Praise for Anton Chekhov: A Brother's Memoir

"This wonderful translation (by Eugene Alper) of a
hundred-year-old biography by Anton Pavlovich's
younger brother, secretary and assistant, offers
uncommon first-hand insight into family dynamics
and history as well as background on some of
Chekhov's literary works."  
Amazon.com

"Originally published in Russia in 1933,
this is the first English translation of
Mikhail Chekhov’s memoir of his
brother Anton.  Marking the 150th
anniversary of Chekhov’s birth, it
offers a matchless eyewitness view
of a man remarkable not just for
literary genius but heroic decency."  
The Sunday Times (UK)

"Mikhail Chekhov’s charming memoir
can [...] offer a strong sense of the
milieu in which Chekhov lived and
the curious way he positioned himself
in relation to friends, family, and reading public."
The New York Review of Books

"This charming book will appeal primarily to academics and
those interested in Chekhov, his family, and the 150th
anniversary of Chekhov's birth."  
Library Journal

"Anton Chekhov’s younger brother Mikhail published this
book in 1933 but it has not appeared in English until now.
When he wrote it, Mikhail Chekhov was nearing the end
of his life..."  
The Buffalo News

"Anton Chekhov: A Brother's Memoir, finally translated into
English, offers a gossipy remembrance of a beloved brother
by a man who continues to miss him."  
The Los Angeles Times
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A California-certified interpreter, Eugene has translated,
interpreted, edited, and proofread for over twenty-five years
(he started very young). He has simultaneously interpreted for
Russian Radio KMNB in Los Angeles, the Language Line
Services, and various conferences. In writing, he has
translated for Paramount, Universal, Warner Bros, and 20th
Century Fox love letters, plays, philosophical articles,
advertisement, scripts, movie subtitles, and songs (watch

a clip from RiO where the antagonist sings Eugene's lyrics)—
but this is only for money. For pleasure, he has delighted in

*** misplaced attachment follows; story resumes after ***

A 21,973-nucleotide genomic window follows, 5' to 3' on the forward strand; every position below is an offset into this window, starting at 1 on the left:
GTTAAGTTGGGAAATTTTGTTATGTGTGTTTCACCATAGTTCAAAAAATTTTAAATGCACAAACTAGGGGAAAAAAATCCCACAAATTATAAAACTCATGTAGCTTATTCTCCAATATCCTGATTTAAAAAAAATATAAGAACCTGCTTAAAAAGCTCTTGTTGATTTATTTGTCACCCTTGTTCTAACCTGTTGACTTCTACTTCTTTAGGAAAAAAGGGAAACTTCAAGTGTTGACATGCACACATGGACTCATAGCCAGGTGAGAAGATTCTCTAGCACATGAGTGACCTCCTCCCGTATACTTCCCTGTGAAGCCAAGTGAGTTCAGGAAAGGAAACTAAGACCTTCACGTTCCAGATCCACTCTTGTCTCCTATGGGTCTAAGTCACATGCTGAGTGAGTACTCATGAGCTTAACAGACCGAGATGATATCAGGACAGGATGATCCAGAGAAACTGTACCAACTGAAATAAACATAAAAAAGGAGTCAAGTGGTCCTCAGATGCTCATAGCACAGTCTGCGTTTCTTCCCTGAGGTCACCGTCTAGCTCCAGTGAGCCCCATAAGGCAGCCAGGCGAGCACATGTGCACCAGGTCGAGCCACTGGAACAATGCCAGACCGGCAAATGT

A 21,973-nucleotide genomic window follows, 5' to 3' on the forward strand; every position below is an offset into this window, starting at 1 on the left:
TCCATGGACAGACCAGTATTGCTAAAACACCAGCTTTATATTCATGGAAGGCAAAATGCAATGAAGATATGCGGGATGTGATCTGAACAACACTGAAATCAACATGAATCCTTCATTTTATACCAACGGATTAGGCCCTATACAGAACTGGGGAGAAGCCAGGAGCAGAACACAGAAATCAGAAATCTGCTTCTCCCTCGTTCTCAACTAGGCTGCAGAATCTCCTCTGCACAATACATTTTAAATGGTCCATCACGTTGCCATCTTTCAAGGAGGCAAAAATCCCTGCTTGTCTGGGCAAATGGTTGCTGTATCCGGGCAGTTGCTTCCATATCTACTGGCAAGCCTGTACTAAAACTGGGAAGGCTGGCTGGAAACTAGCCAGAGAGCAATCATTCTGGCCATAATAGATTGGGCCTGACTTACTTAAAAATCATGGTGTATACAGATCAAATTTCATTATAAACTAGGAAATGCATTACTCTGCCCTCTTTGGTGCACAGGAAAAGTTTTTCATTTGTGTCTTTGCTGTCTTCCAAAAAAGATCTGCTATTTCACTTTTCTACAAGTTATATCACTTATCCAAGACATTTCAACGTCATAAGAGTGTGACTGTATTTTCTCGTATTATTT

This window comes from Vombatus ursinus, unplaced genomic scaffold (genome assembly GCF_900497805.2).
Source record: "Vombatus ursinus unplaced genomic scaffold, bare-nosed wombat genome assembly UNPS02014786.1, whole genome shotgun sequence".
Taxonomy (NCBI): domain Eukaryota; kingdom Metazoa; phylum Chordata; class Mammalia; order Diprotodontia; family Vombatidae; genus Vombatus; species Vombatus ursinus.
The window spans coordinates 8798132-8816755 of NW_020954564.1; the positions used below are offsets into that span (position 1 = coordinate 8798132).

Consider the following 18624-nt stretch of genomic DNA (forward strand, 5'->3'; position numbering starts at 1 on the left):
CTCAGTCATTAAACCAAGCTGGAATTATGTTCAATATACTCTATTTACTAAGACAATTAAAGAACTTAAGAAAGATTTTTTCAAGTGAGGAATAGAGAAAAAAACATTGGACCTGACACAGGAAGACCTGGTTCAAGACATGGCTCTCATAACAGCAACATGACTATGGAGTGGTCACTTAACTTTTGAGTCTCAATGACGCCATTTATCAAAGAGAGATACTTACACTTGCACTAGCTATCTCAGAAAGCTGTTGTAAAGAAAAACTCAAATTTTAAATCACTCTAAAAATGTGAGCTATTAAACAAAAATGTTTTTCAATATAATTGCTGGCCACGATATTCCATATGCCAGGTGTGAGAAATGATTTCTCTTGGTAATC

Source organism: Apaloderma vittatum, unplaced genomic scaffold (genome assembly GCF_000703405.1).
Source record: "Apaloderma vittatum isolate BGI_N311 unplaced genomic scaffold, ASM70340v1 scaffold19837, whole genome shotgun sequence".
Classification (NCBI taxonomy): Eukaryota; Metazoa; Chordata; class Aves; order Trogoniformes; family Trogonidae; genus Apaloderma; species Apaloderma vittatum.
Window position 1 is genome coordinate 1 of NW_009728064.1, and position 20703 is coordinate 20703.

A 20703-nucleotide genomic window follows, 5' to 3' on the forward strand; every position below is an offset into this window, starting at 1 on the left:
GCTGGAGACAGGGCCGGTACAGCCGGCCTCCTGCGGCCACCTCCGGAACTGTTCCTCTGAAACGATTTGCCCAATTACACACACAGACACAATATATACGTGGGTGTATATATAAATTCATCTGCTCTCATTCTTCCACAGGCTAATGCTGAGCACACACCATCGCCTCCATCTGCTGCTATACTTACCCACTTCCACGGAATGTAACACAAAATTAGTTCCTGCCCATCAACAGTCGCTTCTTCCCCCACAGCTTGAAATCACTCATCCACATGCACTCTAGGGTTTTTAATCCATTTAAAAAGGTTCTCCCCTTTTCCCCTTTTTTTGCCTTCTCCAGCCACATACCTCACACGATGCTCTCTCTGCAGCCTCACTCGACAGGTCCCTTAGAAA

diplomas, transcripts, birth certificates, and MTA
announcements of changes in bus service.

With a heart yearning for poetry and literature, Eugene
translated Anton Chekhov's four major plays (with Professor
Carl Mueller of UCLA). In 2007 he published the first ever
translation of the memoir by Anton Chekhov's physician Isaac
Altshuller (
read in PDF). In 2011, Palgrave Macmillan printed
Eugene's book-length translation of
Anton Chekhov: A
Brother's Memoir by Mikhail Chekhov, and in 2013 his
translation of
In Melikhovo by Anton's brother Aleksandr
appeared in the
Toronto Slavic Quarterly. Eugene
transcreated the Russian version of Mel Croucher's poetic
and philosophical video game "Deus Ex Machina 2," and
Donny Eichar's book
Dead Mountain has his translations of
Russian folk songs, poems, and diaries. In 2014 Eugene led
a team of translators helping FiveCurrents write a highly
creative proposal and win the bid for the Sochi Olympics'
Opening and Closing Ceremonies.

Eugene pens infrequent but lively
Desultory Essays, a blog
where life's nagging questions (including those of translation)
are grappled with. As a researcher he published
Anton
Chekhov in France (The Other Shore, 2010). His short story
Pheidippides became a semi-finalist in the 2013 New
Millennium Writings Contest. In Russian, he contributes to
local Los Angeles periodicals.

Eugene holds a Master’s Degree in Theater, a Master's
Degree in Public Administration, and is currently a Ph.D.
student in Political Philosophy at Claremont Graduate
University.

He offers certified Russian translations and interpreting at
reasonable prices and in a gentlemanly manner.
eugene alper
purveyor of fine russian translations
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SAMPLE OF VOICE (Ru)

News Report
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WHAT OTHERS
SAY ABOUT HIM
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SAMPLES OF WRITING

Desultory Essays
(a bloggish something, En)

Тропинка в небо
(essay on a violinist, Ru)

Exercise on a Rhyme
(comic verse, En)

Поэту на Гавайи
(comic verse, Ru)
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Praise for
Isaac Altshuller's memoir

"The excerpt [...] by I. N. Altshuller,
Chekhov's own Yalta physician,
is worth the price of the
book by itself."
Inside Higher ED
The book where his translation of I. Altshuller's memoir is included. Very nice.